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Sweden’s economy performing better than many expected
The global narrative around Sweden’s corona-fighting strategy, was that it was crazy, brave and pointless. Crazy implied that it could never work. Brave meant that it put too much trust in people. Added to that was the kicker that it was pointless – the Swedish economy was going to crash, just like everywhere else. In our latest Mundus Take, we look at what was wrong, and right, with this view.
One criticism Mundus had had with the narrative was very likely to be wrong on fact. We lost count of the times that we read in international media that “there are no indications that Sweden’s economy has fared better than other countries”. Our lead story in the August Monthly Policy Review takes a detailed look at the data which demonstrate that Sweden’s economy had held up much better than other European countries. And as Sweden’s economy is so heavily dependent on exports, our second supporting story looks and how the corona crisis has affected Sweden’s exports and imports, and what the future of international supply chains might mean for Sweden.
After the publication of the Monthly Policy Review, yesterday Statistics Sweden released its estimate of the ‘flash GDP’ for the second quarter. The result of -8.6% confirmed that Sweden’s economy has actually performed significantly better than most other western countries. In comparison Germany’s economy shrank by 10.1%. Adding the 2% that Germany shrunk in the first quarter means that its economy is now 12% smaller than it was late last year. Sweden actually grew a fraction (0.1%) in the first quarter, which means that Sweden’s economy has shrunk ‘by only 8%’ over the 6 months. The news in other leading Euro economies is far worse (France down 20%, Italy down 17%, Spain down 23%). The US economy shrank at an annualised rate of 5% in 1Q20 and at 32.9% in 2Q20. On a comparable basis to Europe, this means the US economy is around 11% smaller than in late 2019. Swedish individuals and firms therefore appear to have used the flexibility provided to them by the Swedish government’s instructions to use their common sense, which has delivered a better economic outcome than many other leading economies. Hence, a conclusion for other governments, interested in the Swedish control experiment could be that leaving aside the health challenges, there can be economic benefits. This is true even if boosting the economy was not the main criteria in Sweden’s choice of strategy.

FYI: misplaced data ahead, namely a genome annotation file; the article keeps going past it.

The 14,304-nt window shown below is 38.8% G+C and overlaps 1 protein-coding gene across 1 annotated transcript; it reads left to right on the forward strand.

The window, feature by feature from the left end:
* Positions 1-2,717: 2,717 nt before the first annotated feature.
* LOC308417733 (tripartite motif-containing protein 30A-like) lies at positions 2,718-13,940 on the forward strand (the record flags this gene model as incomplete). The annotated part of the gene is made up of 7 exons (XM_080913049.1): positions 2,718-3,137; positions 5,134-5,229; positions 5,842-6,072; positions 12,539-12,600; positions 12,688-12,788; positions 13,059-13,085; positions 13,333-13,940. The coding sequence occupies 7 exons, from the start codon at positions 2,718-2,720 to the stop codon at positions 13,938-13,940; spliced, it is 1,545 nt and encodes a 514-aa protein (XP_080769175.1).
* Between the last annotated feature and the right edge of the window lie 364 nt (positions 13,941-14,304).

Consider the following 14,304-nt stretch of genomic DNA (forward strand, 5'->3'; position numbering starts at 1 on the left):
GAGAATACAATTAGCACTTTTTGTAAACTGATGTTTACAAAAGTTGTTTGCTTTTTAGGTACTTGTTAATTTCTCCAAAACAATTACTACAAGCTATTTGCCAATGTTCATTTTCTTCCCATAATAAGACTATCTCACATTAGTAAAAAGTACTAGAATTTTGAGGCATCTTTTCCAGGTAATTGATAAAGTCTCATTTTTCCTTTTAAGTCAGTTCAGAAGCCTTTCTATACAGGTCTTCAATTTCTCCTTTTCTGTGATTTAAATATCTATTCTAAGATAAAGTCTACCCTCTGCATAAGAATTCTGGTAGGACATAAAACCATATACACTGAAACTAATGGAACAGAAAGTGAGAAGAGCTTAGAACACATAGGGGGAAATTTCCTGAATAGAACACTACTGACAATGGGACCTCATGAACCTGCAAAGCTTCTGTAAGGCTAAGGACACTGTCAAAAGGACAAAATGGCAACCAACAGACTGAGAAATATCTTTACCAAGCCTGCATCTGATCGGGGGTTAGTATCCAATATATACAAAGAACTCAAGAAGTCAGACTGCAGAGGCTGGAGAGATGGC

And today, Statistics Sweden released its monthly indicator for June GDP, which stood at +2.4% m/m and -6.5% y/y. According to Nordea, this means that the economy bottomed out in May and a recovery has started, although it is difficult to say how strong the upturn is. Realtime indicators such as the PMIs suggest that the recovery will continue in the coming months.
New international survey shows the effect of national culture in responding to corona
The importance of culture in national responses to Covid-19 cannot be understated. That is why Mundus has co-authored the Swedish edition of “The Covid-19 Survival Guide” exploring cultural approaches to corona. Mundus has cooperated in this venture with Dr Fons Trompenaars, a leading thinker in global management. One of the original cultural behaviour theorists, Dr Trompenaars more recent work considers how more effective reconciliation of competing values improves results. Key findings from the benchmarking of over 50 countries results in a survey showed